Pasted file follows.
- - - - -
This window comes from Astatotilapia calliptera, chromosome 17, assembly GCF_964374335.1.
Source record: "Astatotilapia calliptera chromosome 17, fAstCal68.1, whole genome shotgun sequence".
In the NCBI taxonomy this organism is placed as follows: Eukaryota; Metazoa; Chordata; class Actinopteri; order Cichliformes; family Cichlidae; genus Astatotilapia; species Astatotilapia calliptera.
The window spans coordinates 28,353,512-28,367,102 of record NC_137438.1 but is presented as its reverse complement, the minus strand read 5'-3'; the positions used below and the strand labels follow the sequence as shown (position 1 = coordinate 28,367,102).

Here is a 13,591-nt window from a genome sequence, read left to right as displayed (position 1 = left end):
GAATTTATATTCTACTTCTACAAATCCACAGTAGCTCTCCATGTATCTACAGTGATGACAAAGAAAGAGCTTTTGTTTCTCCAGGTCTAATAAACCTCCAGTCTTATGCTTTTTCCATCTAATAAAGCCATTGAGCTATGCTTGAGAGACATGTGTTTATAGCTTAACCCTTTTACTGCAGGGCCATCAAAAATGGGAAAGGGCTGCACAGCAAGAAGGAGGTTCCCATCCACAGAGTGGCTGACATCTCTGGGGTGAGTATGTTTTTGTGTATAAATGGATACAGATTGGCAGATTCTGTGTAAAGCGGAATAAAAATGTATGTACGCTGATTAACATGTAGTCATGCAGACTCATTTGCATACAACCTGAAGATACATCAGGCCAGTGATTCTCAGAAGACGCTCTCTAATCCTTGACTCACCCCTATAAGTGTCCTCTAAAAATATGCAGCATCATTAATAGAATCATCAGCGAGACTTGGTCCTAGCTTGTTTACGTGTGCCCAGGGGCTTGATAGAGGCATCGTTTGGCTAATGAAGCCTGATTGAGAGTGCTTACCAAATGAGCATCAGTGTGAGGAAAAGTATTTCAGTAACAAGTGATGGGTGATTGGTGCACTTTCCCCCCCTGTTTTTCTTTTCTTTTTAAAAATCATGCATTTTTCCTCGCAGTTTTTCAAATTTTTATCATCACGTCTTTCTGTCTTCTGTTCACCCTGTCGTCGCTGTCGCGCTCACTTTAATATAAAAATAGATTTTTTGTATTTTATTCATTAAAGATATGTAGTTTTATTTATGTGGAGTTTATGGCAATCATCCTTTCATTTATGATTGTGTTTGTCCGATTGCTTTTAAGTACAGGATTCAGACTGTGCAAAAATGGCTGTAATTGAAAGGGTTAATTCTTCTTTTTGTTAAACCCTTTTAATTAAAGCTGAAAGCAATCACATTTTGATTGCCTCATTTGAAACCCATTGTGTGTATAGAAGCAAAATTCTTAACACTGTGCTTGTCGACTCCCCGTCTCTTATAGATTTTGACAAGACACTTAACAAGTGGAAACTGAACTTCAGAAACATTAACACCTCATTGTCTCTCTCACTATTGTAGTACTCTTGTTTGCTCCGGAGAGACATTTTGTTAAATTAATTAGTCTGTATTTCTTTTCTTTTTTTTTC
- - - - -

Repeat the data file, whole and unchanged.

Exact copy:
This window comes from Astatotilapia calliptera, chromosome 17, assembly GCF_964374335.1.
Source record: "Astatotilapia calliptera chromosome 17, fAstCal68.1, whole genome shotgun sequence".
In the NCBI taxonomy this organism is placed as follows: Eukaryota; Metazoa; Chordata; class Actinopteri; order Cichliformes; family Cichlidae; genus Astatotilapia; species Astatotilapia calliptera.
The window spans coordinates 28,353,512-28,367,102 of record NC_137438.1 but is presented as its reverse complement, the minus strand read 5'-3'; the positions used below and the strand labels follow the sequence as shown (position 1 = coordinate 28,367,102).

Here is a 13,591-nt window from a genome sequence, read left to right as displayed (position 1 = left end):
GAATTTATATTCTACTTCTACAAATCCACAGTAGCTCTCCATGTATCTACAGTGATGACAAAGAAAGAGCTTTTGTTTCTCCAGGTCTAATAAACCTCCAGTCTTATGCTTTTTCCATCTAATAAAGCCATTGAGCTATGCTTGAGAGACATGTGTTTATAGCTTAACCCTTTTACTGCAGGGCCATCAAAAATGGGAAAGGGCTGCACAGCAAGAAGGAGGTTCCCATCCACAGAGTGGCTGACATCTCTGGGGTGAGTATGTTTTTGTGTATAAATGGATACAGATTGGCAGATTCTGTGTAAAGCGGAATAAAAATGTATGTACGCTGATTAACATGTAGTCATGCAGACTCATTTGCATACAACCTGAAGATACATCAGGCCAGTGATTCTCAGAAGACGCTCTCTAATCCTTGACTCACCCCTATAAGTGTCCTCTAAAAATATGCAGCATCATTAATAGAATCATCAGCGAGACTTGGTCCTAGCTTGTTTACGTGTGCCCAGGGGCTTGATAGAGGCATCGTTTGGCTAATGAAGCCTGATTGAGAGTGCTTACCAAATGAGCATCAGTGTGAGGAAAAGTATTTCAGTAACAAGTGATGGGTGATTGGTGCACTTTCCCCCCCTGTTTTTCTTTTCTTTTTAAAAATCATGCATTTTTCCTCGCAGTTTTTCAAATTTTTATCATCACGTCTTTCTGTCTTCTGTTCACCCTGTCGTCGCTGTCGCGCTCACTTTAATATAAAAATAGATTTTTTGTATTTTATTCATTAAAGATATGTAGTTTTATTTATGTGGAGTTTATGGCAATCATCCTTTCATTTATGATTGTGTTTGTCCGATTGCTTTTAAGTACAGGATTCAGACTGTGCAAAAATGGCTGTAATTGAAAGGGTTAATTCTTCTTTTTGTTAAACCCTTTTAATTAAAGCTGAAAGCAATCACATTTTGATTGCCTCATTTGAAACCCATTGTGTGTATAGAAGCAAAATTCTTAACACTGTGCTTGTCGACTCCCCGTCTCTTATAGATTTTGACAAGACACTTAACAAGTGGAAACTGAACTTCAGAAACATTAACACCTCATTGTCTCTCTCACTATTGTAGTACTCTTGTTTGCTCCGGAGAGACATTTTGTTAAATTAATTAGTCTGTATTTCTTTTCTTTTTTTTTC